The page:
This year, even monolingual sports fanatics were able to enjoy the World Cup. This year’s edition of soccer’s biggest tournament was held in Rio de Janeiro, Brazil, where Portuguese is the official language. Over half a million foreigners attended to see teams from 32 countries compete for the cup. In order to help all of those people navigate through everyday situations like hailing a taxi, consulting a doctor, or ordering from a restaurant, a Korean non-profit organization set up a language assistance service that operated 24 hours a day during the tournament. The service is called Rio Amigo. Calling the right number connected tourists to a volunteer translator speaking one of seven languages (English, Spanish, French, German, Italian, Russian, and Korean) who were then able to communicate with the locals in Portuguese. Rio Amigo is the direct descendent of Before Babel Brigade, a similar service developed for the 2002 World Cup, which was hosted by South Korea and Japan. Due to its popularity, the number of volunteer translators has more than doubled since then. The World Cup may be over, but perhaps by the next one (in four years’ time), more languages will be offered.
Last month, PLG welcomed two new staff members: Joy Shapley
(Project Manager) and Keith Jordan (Director of New Business Development). Read
more to learn a few interesting facts about the newest additions to the PLG
Joy Shapley is
a recent graduate of the Translation Certificate Program at the University of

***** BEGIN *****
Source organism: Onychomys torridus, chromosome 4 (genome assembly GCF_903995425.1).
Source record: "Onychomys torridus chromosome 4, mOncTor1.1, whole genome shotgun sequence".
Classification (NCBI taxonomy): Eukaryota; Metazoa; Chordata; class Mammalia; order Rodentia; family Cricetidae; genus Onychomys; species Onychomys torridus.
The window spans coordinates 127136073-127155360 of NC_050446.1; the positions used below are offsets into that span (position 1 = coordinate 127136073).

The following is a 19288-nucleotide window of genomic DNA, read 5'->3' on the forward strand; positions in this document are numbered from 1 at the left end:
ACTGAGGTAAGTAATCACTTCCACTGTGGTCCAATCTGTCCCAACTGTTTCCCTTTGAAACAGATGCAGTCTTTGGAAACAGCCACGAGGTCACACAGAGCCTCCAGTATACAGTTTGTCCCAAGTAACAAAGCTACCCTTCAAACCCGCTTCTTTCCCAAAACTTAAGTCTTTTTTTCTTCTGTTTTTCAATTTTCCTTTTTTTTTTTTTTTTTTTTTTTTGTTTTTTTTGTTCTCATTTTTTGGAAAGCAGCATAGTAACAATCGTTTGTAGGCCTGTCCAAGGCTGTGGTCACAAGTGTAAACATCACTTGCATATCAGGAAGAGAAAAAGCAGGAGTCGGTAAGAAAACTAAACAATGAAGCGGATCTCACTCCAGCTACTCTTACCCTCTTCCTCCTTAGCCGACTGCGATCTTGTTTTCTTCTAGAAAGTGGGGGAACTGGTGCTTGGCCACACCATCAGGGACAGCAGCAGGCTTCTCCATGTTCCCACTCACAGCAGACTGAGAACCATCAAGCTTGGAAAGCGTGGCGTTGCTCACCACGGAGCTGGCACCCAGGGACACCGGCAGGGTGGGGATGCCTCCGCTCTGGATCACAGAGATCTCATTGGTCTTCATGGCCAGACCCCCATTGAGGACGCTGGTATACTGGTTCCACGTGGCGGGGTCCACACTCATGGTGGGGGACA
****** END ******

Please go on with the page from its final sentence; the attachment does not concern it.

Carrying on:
Illinois. She has a bachelor’s degree in linguistics, speaks Spanish fluently,
and is currently studying Japanese, Arabic, and German. As a project manager,
Joy will be responsible for overseeing translation projects from the initial
quote to the final edits. In her free time, Joy likes to read, write, and play
sports; rugby is her game of choice, but she admits to being obsessed with the
World Cup as well.
As Director of New Business Development, Keith Jordan
will be in charge of talking to potential customers and explaining the ins and
outs of what we do here at PLG. He is a native of New Jersey who moved here in
2002. Now he resides in Rockford with his wife Mary and his three children:
Destiny, BJ, and Brian. Keith is an avid swimmer, but he’s not a fan of any
other sports. When he’s not at work, Keith enjoys reading the Bible and
participating in activities for his church.
Last month at the Code technology conference, technology giant Microsoft announced a new feature for Skype, the decade-old video conferencing program allowing people from around the world to talk to each other, face-to-face. Skype has more than 300 million active users, and is currently available worldwide for free. The new feature is slated to “translate” conversations in real time; that is, after a sentence is said, an automated voice will repeat that sentence in the language of your choice.